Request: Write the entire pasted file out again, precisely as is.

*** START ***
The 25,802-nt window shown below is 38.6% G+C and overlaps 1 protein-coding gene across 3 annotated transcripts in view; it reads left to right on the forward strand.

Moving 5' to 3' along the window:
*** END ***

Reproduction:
The 25,802-nt window shown below is 38.6% G+C and overlaps 1 protein-coding gene across 3 annotated transcripts in view; it reads left to right on the forward strand.

Moving 5' to 3' along the window: